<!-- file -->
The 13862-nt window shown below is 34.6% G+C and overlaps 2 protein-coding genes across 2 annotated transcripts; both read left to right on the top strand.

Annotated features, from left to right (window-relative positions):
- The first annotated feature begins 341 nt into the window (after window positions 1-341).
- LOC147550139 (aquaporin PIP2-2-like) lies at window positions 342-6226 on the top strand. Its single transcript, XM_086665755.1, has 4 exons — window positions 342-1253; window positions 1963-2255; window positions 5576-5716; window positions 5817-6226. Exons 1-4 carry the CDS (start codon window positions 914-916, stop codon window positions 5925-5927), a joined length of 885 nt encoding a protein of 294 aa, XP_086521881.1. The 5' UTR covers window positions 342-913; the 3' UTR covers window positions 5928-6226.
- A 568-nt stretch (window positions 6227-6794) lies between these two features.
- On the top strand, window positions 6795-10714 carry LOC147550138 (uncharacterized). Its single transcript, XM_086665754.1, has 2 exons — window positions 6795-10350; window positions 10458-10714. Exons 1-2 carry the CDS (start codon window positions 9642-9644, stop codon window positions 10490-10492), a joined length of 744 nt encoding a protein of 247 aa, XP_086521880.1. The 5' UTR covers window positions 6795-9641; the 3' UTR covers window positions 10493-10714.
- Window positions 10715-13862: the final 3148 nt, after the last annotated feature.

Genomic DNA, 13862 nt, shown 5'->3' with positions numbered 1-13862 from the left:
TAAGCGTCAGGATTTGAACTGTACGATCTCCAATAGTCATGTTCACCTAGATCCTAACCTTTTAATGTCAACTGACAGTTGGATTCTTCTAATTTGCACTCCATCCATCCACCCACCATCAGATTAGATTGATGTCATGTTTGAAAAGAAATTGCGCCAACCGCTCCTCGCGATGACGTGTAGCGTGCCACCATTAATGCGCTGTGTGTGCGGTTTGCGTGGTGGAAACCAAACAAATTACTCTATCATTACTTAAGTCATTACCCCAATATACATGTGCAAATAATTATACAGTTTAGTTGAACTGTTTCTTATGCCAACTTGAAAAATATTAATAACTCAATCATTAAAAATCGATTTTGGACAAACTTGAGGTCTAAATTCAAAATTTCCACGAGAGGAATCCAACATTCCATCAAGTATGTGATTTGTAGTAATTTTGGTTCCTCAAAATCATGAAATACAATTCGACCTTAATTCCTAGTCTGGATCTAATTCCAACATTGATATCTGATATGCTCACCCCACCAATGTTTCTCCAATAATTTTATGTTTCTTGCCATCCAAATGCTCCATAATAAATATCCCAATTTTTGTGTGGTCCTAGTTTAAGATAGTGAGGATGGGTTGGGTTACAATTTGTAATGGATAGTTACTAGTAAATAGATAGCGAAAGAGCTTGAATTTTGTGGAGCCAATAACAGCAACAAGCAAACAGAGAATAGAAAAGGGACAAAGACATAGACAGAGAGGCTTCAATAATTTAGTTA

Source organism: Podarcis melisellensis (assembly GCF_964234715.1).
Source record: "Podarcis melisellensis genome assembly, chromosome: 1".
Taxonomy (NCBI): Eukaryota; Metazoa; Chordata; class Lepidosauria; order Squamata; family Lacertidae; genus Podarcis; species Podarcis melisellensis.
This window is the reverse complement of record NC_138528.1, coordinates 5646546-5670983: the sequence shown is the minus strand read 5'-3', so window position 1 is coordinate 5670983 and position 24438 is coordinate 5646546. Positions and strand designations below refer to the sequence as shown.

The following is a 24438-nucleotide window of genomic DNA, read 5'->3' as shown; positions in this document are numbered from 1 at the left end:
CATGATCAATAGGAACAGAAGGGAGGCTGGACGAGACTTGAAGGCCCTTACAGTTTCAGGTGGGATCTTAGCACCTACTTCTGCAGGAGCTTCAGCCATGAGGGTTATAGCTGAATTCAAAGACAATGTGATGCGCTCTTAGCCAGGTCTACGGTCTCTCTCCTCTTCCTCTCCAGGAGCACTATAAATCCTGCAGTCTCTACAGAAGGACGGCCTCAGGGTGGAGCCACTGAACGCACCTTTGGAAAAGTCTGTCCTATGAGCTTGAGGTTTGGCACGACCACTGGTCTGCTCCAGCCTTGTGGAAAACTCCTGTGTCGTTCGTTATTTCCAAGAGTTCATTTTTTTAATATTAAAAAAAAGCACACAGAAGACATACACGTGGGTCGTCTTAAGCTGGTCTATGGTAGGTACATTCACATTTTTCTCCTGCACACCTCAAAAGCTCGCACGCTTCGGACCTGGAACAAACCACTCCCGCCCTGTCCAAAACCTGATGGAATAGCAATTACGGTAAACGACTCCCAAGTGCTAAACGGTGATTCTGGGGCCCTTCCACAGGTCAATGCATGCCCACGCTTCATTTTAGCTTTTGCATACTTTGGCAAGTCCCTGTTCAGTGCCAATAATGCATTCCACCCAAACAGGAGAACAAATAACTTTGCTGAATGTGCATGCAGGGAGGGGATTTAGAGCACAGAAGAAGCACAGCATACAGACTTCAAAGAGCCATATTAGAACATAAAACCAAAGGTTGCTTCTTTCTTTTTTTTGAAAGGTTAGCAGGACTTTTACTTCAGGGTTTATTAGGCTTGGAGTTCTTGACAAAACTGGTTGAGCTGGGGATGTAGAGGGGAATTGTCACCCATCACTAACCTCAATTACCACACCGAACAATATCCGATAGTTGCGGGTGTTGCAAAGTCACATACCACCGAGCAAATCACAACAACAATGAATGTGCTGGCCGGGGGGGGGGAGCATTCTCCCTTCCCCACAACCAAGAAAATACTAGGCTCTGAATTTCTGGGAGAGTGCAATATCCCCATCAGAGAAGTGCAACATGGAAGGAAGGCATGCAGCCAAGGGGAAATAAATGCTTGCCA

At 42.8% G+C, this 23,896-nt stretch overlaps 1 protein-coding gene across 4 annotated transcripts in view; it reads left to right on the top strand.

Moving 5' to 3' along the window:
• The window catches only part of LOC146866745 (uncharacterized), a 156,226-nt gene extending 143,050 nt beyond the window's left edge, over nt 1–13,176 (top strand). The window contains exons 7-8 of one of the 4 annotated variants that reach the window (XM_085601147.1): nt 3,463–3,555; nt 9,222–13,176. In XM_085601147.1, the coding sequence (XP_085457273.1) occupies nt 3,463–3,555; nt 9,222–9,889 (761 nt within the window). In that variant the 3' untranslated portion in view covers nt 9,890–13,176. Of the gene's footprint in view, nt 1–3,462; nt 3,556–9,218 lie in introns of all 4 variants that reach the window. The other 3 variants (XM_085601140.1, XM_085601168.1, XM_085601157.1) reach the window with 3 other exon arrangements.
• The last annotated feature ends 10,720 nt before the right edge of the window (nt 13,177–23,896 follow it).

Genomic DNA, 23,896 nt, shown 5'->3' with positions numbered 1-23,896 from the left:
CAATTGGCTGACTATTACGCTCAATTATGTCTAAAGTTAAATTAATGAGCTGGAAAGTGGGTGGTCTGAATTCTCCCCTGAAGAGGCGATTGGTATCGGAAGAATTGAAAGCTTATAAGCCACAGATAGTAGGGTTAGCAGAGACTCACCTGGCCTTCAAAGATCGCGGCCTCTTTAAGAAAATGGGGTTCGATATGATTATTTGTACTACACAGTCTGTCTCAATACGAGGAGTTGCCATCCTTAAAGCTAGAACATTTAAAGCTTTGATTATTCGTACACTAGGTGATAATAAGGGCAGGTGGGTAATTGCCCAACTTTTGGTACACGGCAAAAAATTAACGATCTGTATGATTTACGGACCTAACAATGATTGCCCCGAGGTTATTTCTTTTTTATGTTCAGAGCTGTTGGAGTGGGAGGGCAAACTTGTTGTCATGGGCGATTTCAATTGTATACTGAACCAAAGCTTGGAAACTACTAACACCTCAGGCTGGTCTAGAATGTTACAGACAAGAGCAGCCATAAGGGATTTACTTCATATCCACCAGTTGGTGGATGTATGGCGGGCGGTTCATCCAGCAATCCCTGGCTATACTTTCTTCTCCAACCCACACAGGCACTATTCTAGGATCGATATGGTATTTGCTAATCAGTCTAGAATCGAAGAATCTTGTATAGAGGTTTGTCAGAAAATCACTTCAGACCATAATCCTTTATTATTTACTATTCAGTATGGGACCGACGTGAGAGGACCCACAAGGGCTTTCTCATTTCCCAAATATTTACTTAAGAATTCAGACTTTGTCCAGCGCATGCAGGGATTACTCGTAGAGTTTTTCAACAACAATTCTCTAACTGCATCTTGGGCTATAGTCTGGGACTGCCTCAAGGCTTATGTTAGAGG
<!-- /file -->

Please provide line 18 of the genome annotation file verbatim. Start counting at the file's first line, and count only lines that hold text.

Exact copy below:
• The window catches only part of LOC146866745 (uncharacterized), a 156,226-nt gene extending 143,050 nt beyond the window's left edge, over nt 1–13,176 (top strand). The window contains exons 7-8 of one of the 4 annotated variants that reach the window (XM_085601147.1): nt 3,463–3,555; nt 9,222–13,176. In XM_085601147.1, the coding sequence (XP_085457273.1) occupies nt 3,463–3,555; nt 9,222–9,889 (761 nt within the window). In that variant the 3' untranslated portion in view covers nt 9,890–13,176. Of the gene's footprint in view, nt 1–3,462; nt 3,556–9,218 lie in introns of all 4 variants that reach the window. The other 3 variants (XM_085601140.1, XM_085601168.1, XM_085601157.1) reach the window with 3 other exon arrangements.